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Bruce Almighty (12A)



Review by: Jack Foley | Rating: Two

DVD SPECIAL FEATURES: Director commentary from Tom Shadyac; Deleted scenes; Outtakes; Featurette.

JIM Carrey's latest comedy, which sees him reunited with Ace Venture/Liar Liar director, Tom Shadyac, is a film about a man who goes in search of God and finds himself - but before you reach for the sick bag, hold on a moment!

For while the film is certainly as sentimental, in places, as its premise sounds, there are some divinely inspired touches, and it is good to see Carrey making a return to the comedy arena after attempting to find himself in more serious matter.

Backed by a first-rate cast, which includes Jennifer Aniston, as his girlfriend, and Morgan Freeman, as God (hell, he's played the President already, so why not The Almighty?), Carrey goes in search of the laughter bone and frequently hits the target.

As Bruce Nolan, a self-obsessed television reporter with his eye on the anchor position, who consistently blames God for his own failures, he is eventually given the chance to 'do better', following a particularly bad day at the office, after which he challenges the man upstairs to stop ignoring him.

And with the world at his fingertips, Nolan does what any red-blooded male would do - sets about improving it for the benefit of himself.

Hence, he forgets about listening to other people's prayers, or the world situation as a whole, and channels his efforts on securing the job promotion and impressing his girlfriend - regardless of the implications this has on others.

Judgement day beckons, however, and it isn't long before Bruce has to take responsibility for his own and other people's lives, and is forced to confront the reality of his situation. The rest goes without saying...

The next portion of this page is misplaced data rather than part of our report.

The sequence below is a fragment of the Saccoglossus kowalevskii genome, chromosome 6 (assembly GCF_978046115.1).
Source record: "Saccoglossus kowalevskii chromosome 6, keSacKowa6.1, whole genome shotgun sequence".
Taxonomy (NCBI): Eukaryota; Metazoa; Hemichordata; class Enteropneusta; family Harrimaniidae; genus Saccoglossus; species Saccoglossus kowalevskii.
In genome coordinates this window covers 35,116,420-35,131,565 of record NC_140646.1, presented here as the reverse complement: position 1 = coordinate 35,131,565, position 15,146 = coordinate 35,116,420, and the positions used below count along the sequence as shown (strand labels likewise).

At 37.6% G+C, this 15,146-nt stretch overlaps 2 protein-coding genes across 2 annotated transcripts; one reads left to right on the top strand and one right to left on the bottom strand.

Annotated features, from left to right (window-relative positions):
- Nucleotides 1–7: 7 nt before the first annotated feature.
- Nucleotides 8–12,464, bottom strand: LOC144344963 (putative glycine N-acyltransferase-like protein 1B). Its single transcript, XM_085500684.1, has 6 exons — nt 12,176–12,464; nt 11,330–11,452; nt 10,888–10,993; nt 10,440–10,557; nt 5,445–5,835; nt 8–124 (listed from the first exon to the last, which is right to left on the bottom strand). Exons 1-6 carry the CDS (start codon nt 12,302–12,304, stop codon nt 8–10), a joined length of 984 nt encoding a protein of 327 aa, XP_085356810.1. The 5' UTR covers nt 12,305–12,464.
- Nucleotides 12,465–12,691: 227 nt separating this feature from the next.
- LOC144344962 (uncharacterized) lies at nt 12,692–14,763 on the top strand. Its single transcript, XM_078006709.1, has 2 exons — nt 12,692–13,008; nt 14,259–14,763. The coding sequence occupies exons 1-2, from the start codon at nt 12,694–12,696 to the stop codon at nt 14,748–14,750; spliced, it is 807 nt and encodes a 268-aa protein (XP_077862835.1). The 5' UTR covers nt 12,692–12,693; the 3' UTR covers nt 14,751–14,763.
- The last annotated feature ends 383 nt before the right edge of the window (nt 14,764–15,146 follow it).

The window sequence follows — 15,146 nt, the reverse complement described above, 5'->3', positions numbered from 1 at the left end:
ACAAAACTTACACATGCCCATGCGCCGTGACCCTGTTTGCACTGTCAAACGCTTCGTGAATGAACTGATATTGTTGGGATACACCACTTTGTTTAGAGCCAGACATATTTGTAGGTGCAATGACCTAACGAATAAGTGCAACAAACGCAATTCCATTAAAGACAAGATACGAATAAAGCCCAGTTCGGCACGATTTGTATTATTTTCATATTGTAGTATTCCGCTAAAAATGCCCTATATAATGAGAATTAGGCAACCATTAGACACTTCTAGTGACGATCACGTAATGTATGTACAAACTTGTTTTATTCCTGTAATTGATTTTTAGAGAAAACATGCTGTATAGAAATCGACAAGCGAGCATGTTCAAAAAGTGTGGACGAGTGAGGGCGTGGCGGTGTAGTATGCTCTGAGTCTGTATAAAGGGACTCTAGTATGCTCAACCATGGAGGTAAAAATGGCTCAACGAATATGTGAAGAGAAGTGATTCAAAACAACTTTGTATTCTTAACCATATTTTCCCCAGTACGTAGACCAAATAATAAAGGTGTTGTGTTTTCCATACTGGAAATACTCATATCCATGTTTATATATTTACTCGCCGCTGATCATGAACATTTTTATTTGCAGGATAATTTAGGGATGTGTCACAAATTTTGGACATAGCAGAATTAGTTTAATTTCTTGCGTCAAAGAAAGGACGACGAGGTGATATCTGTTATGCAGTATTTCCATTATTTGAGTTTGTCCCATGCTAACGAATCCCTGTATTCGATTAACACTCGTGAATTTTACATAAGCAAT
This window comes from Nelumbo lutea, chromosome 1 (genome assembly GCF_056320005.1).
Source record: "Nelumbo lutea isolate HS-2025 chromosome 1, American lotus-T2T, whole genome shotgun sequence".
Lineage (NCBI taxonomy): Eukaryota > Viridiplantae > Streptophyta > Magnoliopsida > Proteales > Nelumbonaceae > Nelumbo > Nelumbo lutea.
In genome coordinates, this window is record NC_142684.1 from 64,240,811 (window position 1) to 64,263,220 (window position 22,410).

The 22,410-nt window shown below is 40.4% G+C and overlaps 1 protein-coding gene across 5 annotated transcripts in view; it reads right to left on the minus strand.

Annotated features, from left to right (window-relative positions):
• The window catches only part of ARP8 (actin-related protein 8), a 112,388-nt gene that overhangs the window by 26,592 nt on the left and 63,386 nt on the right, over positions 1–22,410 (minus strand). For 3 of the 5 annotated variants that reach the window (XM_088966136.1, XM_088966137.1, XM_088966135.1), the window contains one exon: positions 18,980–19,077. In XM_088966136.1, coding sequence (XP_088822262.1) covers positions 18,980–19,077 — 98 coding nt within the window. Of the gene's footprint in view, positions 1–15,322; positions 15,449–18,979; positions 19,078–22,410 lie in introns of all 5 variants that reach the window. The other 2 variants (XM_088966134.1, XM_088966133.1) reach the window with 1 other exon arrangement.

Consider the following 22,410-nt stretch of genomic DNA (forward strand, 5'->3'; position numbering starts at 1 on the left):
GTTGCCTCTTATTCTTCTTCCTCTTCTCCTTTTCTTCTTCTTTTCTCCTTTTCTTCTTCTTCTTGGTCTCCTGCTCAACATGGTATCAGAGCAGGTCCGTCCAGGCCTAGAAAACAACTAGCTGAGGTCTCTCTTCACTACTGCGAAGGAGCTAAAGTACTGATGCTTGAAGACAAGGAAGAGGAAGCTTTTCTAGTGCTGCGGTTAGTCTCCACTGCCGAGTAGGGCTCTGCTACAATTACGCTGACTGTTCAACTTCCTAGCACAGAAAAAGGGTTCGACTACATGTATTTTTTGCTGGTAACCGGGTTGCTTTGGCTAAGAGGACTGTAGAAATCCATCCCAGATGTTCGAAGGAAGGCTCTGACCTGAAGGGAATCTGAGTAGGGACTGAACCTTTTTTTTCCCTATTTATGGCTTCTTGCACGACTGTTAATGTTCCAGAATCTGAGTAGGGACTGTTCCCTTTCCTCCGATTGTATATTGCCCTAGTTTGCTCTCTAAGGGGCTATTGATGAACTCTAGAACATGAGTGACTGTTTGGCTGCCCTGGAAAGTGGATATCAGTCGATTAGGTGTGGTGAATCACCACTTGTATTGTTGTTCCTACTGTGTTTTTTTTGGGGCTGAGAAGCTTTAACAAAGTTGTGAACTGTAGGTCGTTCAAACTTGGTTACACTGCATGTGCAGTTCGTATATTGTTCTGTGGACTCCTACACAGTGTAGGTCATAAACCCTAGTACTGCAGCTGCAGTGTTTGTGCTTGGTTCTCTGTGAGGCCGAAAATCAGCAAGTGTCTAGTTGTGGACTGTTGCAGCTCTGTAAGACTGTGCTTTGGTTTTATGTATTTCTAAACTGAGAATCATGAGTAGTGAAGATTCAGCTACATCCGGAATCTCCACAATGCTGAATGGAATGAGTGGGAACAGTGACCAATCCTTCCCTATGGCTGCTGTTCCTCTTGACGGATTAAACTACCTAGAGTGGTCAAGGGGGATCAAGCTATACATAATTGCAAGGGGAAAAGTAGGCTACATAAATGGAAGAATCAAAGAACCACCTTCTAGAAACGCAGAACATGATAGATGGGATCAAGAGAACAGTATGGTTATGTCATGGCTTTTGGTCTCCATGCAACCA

It is obvious from the outset that Nolan will find salvation, via a pit-stop at the confessional, and some devilishly wicked antics, yet that shouldn't stop you from indulging in the fun, for the film frequently delights with some well-observed sight gags.

The discovery of Jimmy Hoffa's body and Nolan's revenge on a rival reporter are particularly funny, as is the moment where he parts a bowl of soup like the Red Sea.

Carrey, too, refrains from becoming too manic, balancing the humour with some more dramatic moments, made possible thanks to his more serious roles, while his relationship with Freeman is beautifully played, with the latter also displaying a nice line in comic timing.

It's just a shame that Shadyac can't avoid the temptation to become overly sentimental during the closing stages, dragging things out to a needlessly slushy conclusion.

But that shouldn't detract from an otherwise successful comedy, which has helped Carrey to reclaim his crown as Hollywood's comedy king. Let us pray he continues to be this funny.

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